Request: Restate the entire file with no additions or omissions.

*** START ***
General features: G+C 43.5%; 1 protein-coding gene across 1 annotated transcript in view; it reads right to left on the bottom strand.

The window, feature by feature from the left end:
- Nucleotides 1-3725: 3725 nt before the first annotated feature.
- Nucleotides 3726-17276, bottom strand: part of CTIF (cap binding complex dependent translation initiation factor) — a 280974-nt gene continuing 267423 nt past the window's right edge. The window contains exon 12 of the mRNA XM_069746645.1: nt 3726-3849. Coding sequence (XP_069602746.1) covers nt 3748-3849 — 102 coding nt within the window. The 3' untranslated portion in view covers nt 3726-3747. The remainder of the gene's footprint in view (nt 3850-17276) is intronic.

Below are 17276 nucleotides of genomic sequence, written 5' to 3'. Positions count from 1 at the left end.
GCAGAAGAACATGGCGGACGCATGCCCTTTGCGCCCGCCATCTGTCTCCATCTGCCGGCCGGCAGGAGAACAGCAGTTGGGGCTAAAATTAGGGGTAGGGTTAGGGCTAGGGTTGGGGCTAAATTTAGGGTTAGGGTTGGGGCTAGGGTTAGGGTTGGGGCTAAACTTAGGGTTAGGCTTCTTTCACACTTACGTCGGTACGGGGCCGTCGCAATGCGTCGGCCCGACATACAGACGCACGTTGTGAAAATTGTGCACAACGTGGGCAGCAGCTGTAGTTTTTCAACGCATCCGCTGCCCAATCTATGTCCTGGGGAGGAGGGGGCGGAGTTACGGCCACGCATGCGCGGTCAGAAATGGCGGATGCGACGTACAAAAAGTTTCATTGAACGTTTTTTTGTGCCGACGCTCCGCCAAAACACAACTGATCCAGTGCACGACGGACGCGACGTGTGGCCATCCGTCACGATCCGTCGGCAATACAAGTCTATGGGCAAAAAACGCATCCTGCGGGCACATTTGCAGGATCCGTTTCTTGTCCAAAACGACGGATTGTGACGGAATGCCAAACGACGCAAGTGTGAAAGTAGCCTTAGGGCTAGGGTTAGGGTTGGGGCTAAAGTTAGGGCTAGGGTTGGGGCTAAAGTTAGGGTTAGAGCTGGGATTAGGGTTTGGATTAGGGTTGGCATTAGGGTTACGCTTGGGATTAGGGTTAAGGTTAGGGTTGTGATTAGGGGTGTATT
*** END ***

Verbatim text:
General features: G+C 43.5%; 1 protein-coding gene across 1 annotated transcript in view; it reads right to left on the bottom strand.

The window, feature by feature from the left end:
- Nucleotides 1-3725: 3725 nt before the first annotated feature.
- Nucleotides 3726-17276, bottom strand: part of CTIF (cap binding complex dependent translation initiation factor) — a 280974-nt gene continuing 267423 nt past the window's right edge. The window contains exon 12 of the mRNA XM_069746645.1: nt 3726-3849. Coding sequence (XP_069602746.1) covers nt 3748-3849 — 102 coding nt within the window. The 3' untranslated portion in view covers nt 3726-3747. The remainder of the gene's footprint in view (nt 3850-17276) is intronic.

Below are 17276 nucleotides of genomic sequence, written 5' to 3'. Positions count from 1 at the left end.
GCAGAAGAACATGGCGGACGCATGCCCTTTGCGCCCGCCATCTGTCTCCATCTGCCGGCCGGCAGGAGAACAGCAGTTGGGGCTAAAATTAGGGGTAGGGTTAGGGCTAGGGTTGGGGCTAAATTTAGGGTTAGGGTTGGGGCTAGGGTTAGGGTTGGGGCTAAACTTAGGGTTAGGCTTCTTTCACACTTACGTCGGTACGGGGCCGTCGCAATGCGTCGGCCCGACATACAGACGCACGTTGTGAAAATTGTGCACAACGTGGGCAGCAGCTGTAGTTTTTCAACGCATCCGCTGCCCAATCTATGTCCTGGGGAGGAGGGGGCGGAGTTACGGCCACGCATGCGCGGTCAGAAATGGCGGATGCGACGTACAAAAAGTTTCATTGAACGTTTTTTTGTGCCGACGCTCCGCCAAAACACAACTGATCCAGTGCACGACGGACGCGACGTGTGGCCATCCGTCACGATCCGTCGGCAATACAAGTCTATGGGCAAAAAACGCATCCTGCGGGCACATTTGCAGGATCCGTTTCTTGTCCAAAACGACGGATTGTGACGGAATGCCAAACGACGCAAGTGTGAAAGTAGCCTTAGGGCTAGGGTTAGGGTTGGGGCTAAAGTTAGGGCTAGGGTTGGGGCTAAAGTTAGGGTTAGAGCTGGGATTAGGGTTTGGATTAGGGTTGGCATTAGGGTTACGCTTGGGATTAGGGTTAAGGTTAGGGTTGTGATTAGGGGTGTATT